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Old 02-22-2008   #10
Join Date: Jun 2007
Location: Tampa, FL
Posts: 19
Default Re: Blu-ray Wins! But The Real Format War Has Only Just Begun

I'm amazed - a thoughtful and accurate tech related article from the NYT! This is the first time that I can remember an article that spoke the truth about A/V quality from the Times. I do agree w/ the author much of this, but everyone seems to speak as if "there can be only one".

I own 2 Blu-Ray players and a Vudu box, a Linn Unidisk, and also use DirecTV PPV. You better believe that I will purchase/have purchased the BD versions of The Lord of the Rings, Unforgiven, Blade Runner, Ratatouille, etc. But for some movies, the compressed 720p Vudu version is just fine when I need instant gratification, or when my kid wants to watch TMNT (again!), or when the wife just *must* see the latest RomCom formulaic dreck. And I always record some of the great older flix on UniversalHD, MGMHD, HDNet Movies, etc. Remember when you just couldn't find ANY HD content? Finally, I've arrived a place where there is far more content than time to enjoy it.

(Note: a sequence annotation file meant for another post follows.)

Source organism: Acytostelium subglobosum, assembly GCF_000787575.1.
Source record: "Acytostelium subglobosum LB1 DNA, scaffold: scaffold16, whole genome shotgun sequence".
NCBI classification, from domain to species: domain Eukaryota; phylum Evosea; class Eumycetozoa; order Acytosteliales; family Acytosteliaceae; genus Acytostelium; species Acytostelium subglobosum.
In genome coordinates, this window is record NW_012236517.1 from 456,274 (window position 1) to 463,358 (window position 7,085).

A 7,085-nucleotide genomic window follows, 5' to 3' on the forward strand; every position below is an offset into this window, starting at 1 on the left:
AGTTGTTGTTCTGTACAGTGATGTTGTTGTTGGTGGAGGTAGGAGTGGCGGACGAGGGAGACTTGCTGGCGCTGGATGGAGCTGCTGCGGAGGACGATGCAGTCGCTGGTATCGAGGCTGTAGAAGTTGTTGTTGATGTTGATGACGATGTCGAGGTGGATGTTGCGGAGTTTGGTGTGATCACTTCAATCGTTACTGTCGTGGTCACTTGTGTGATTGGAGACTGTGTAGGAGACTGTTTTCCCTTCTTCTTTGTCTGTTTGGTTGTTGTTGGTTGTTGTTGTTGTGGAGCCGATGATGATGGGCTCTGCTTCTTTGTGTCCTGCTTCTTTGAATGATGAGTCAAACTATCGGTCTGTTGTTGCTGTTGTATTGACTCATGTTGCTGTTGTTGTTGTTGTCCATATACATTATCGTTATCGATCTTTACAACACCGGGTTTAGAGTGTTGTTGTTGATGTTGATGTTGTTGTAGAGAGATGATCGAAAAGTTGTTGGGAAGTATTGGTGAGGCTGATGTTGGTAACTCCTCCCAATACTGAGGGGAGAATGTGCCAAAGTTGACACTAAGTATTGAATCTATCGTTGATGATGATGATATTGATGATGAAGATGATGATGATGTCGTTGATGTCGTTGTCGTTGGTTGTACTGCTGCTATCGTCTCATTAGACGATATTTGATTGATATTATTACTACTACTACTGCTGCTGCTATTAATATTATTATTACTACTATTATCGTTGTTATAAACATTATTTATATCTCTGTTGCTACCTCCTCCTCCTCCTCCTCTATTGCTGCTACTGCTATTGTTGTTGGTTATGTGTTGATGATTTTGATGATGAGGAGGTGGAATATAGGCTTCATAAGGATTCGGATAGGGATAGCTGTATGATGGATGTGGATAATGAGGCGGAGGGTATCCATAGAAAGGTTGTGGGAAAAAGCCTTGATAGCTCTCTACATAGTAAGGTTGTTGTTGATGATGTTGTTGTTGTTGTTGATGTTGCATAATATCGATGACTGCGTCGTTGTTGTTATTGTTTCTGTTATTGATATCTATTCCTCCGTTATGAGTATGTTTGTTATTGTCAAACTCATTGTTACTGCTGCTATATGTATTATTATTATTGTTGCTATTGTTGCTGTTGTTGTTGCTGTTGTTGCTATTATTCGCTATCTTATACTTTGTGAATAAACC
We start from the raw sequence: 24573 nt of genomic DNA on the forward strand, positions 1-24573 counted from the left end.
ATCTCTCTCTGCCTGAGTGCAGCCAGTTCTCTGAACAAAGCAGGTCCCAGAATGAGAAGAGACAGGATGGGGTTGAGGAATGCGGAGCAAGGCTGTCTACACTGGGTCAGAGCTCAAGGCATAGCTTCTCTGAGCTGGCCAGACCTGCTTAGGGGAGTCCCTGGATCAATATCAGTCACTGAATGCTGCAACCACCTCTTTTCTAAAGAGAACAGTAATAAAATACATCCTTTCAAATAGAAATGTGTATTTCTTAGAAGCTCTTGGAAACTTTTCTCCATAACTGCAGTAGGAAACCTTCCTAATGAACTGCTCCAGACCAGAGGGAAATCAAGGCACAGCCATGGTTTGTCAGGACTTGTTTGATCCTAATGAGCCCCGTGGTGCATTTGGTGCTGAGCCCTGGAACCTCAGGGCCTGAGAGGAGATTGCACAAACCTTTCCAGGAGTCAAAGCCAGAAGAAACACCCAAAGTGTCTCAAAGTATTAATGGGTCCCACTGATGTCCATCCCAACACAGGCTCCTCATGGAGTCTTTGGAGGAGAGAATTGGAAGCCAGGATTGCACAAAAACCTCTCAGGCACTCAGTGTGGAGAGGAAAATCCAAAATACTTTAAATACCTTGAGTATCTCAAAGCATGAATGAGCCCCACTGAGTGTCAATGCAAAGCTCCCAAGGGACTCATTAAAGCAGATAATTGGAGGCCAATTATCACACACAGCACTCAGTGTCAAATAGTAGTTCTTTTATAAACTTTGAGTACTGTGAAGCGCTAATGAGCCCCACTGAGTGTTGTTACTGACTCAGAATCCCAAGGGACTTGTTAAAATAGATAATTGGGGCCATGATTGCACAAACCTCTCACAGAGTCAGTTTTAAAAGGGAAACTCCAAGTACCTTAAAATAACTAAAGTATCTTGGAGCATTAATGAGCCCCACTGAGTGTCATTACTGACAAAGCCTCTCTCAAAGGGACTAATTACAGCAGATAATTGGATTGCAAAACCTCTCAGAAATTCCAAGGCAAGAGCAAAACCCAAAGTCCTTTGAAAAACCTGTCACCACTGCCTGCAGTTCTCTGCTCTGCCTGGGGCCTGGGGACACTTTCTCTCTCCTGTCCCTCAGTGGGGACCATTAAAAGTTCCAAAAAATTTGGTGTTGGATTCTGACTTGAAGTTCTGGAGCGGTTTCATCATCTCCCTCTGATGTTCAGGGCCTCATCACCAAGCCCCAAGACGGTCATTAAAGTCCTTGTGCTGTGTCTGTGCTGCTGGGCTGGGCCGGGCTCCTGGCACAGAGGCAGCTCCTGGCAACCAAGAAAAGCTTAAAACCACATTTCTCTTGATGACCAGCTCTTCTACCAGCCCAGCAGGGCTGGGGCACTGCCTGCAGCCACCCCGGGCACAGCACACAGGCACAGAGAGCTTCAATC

In fact, regular DVD is still quite satisfying for the library of stuff that I already own but don't adore, or to get from Netflix to try new and adventerous stuff. For the unwashed masses, DVD will remain the dominant consumer format for quite some time due to bandwidth, cost, lack of education, the quality of inexpensive upscaling DVD players, etc.

Likewise, downloadable, overly-compressed, but uber-convenient downloadable content will find a large market beside DVD, without replacing it for many years, if ever. This will take a lot longer than tech pundits seem to realize. Anecdote is NOT evidence, so don't think that because you or I own Vudu or AppleTV and rock the FiOS that the Big-Mac scarfing public does, or even cares that they exist. There are a lot of people that think that downloads herald the end of physical media...just not true, for a long time at least.

Likewise, Blu-Ray will eventually find a comfortable market beside DVD and downloads. It will be the connoisseur's choice, like vinyl and SACD/DVD-Audio, but thankfully with a much more meaningful (but not overwhelming) market share. Remember, sitting 15' away from the average size TV, with the mediocre, uncallibrated av equipment that most people use, hi-def discs don't offer the difference from DVD that DVD did from VHS. We can only hope that substantial success for BRD will up the quality ante for downloads, and slow the train ride to mediocrity we are stuck on. That train rides on the rails of compressed MP3's and is powered by the engine of dynamic compression.
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